FN: Yes, and that mirrors very much our shared life and distinct personalities. In Nabokov’s last novel, Look at the Harlequins!, the protagonist recounts the moment someone gave him license to invent reality, urging him to “Invent the world! Invent reality!” I read this as an invitation from one writer to another to carve out a space for adventure, to defy genre and convention, to be subversive, and to welcome contradictions and paradoxes. For me, what’s often lost in the equation of writing a memoir is the pleasure that lies in the playfulness, in the freedom of inventing a life that happens to mirror your own, almost as if by coincidence.

EM: Let’s talk about how your art project, The Homeless Museum of Art, came into being.

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"Wanting to kill yourself is so banal."

believermag:

image

Ben Fama Talks to Trisha Low

Trisha Low’s first book, The Compleat Purge, came out last fall from Kenning Editions, and when the package came in the mail, I expected to find it bound in sandpaper. I’d seen Trisha perform on the Lower East Side around when the book came out. She drew out long-damaged feelings and confrontations, which all showed through her apparent manic nervousness as she wept onto the floor. I introduced myself to her after she’d finished while she was cleaning up after herself (she’d politely declined my help). She had not published the book by then, though still my interest in it bloomed.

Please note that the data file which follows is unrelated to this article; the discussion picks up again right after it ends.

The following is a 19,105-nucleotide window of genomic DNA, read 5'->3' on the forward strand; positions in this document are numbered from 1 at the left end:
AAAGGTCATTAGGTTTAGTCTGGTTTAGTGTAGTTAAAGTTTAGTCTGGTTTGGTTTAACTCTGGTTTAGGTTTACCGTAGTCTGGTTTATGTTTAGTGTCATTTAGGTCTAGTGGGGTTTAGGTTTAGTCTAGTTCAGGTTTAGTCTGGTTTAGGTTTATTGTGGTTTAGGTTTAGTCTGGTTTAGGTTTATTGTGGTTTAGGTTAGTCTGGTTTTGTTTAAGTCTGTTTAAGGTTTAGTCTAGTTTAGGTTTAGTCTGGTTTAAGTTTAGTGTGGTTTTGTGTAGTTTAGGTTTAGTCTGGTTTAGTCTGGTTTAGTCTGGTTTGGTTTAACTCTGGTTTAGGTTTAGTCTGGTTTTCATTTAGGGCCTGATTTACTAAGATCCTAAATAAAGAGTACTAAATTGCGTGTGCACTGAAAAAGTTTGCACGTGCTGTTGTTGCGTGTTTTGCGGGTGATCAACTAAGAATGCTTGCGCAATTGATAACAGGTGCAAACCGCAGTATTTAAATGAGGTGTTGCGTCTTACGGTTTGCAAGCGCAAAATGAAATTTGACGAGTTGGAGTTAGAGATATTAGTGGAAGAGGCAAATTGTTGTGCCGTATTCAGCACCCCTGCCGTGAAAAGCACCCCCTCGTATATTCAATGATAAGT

The “I” of The Compleat Purge functions in a lineage that includes Simone De Beauvoir, Kathy Acker, Elena Ferrante, and Ariana Reines. A production in three acts, Purge is filled with suicide letters to friends, articles of her will as written during various stages of her life, and fantasized rough sexting between Fabrizio Moretti of The Strokes and Anthony Rossomando of The Dirty Pretty Things. This is an awkward time to be a Poet, no?